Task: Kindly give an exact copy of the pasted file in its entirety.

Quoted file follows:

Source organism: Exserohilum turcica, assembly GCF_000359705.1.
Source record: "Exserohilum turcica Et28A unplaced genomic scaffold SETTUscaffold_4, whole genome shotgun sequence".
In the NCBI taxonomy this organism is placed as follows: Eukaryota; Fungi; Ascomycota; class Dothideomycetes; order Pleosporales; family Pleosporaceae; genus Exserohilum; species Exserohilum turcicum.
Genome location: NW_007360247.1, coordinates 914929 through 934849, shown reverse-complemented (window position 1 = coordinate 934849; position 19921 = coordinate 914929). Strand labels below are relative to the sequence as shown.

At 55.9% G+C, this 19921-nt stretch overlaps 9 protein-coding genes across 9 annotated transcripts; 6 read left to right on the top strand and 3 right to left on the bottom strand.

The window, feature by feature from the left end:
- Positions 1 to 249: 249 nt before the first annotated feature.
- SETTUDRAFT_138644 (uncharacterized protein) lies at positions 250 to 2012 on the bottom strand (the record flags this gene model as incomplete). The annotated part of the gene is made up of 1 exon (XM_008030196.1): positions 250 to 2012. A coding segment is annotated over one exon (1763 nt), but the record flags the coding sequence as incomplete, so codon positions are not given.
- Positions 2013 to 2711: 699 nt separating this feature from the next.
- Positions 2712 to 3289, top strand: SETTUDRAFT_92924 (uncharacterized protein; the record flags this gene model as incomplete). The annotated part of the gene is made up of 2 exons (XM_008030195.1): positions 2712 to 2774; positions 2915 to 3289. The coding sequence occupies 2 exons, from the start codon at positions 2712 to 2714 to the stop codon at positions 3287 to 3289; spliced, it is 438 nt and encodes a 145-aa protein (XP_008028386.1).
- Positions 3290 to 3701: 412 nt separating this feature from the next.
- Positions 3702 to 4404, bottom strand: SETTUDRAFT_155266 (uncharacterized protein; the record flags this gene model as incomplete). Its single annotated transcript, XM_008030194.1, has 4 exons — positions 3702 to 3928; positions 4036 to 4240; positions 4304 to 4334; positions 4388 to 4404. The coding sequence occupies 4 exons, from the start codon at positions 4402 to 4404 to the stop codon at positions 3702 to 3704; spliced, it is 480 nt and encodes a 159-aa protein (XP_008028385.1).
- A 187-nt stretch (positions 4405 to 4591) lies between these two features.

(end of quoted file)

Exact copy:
Source organism: Exserohilum turcica, assembly GCF_000359705.1.
Source record: "Exserohilum turcica Et28A unplaced genomic scaffold SETTUscaffold_4, whole genome shotgun sequence".
In the NCBI taxonomy this organism is placed as follows: Eukaryota; Fungi; Ascomycota; class Dothideomycetes; order Pleosporales; family Pleosporaceae; genus Exserohilum; species Exserohilum turcicum.
Genome location: NW_007360247.1, coordinates 914929 through 934849, shown reverse-complemented (window position 1 = coordinate 934849; position 19921 = coordinate 914929). Strand labels below are relative to the sequence as shown.

At 55.9% G+C, this 19921-nt stretch overlaps 9 protein-coding genes across 9 annotated transcripts; 6 read left to right on the top strand and 3 right to left on the bottom strand.

The window, feature by feature from the left end:
- Positions 1 to 249: 249 nt before the first annotated feature.
- SETTUDRAFT_138644 (uncharacterized protein) lies at positions 250 to 2012 on the bottom strand (the record flags this gene model as incomplete). The annotated part of the gene is made up of 1 exon (XM_008030196.1): positions 250 to 2012. A coding segment is annotated over one exon (1763 nt), but the record flags the coding sequence as incomplete, so codon positions are not given.
- Positions 2013 to 2711: 699 nt separating this feature from the next.
- Positions 2712 to 3289, top strand: SETTUDRAFT_92924 (uncharacterized protein; the record flags this gene model as incomplete). The annotated part of the gene is made up of 2 exons (XM_008030195.1): positions 2712 to 2774; positions 2915 to 3289. The coding sequence occupies 2 exons, from the start codon at positions 2712 to 2714 to the stop codon at positions 3287 to 3289; spliced, it is 438 nt and encodes a 145-aa protein (XP_008028386.1).
- Positions 3290 to 3701: 412 nt separating this feature from the next.
- Positions 3702 to 4404, bottom strand: SETTUDRAFT_155266 (uncharacterized protein; the record flags this gene model as incomplete). Its single annotated transcript, XM_008030194.1, has 4 exons — positions 3702 to 3928; positions 4036 to 4240; positions 4304 to 4334; positions 4388 to 4404. The coding sequence occupies 4 exons, from the start codon at positions 4402 to 4404 to the stop codon at positions 3702 to 3704; spliced, it is 480 nt and encodes a 159-aa protein (XP_008028385.1).
- A 187-nt stretch (positions 4405 to 4591) lies between these two features.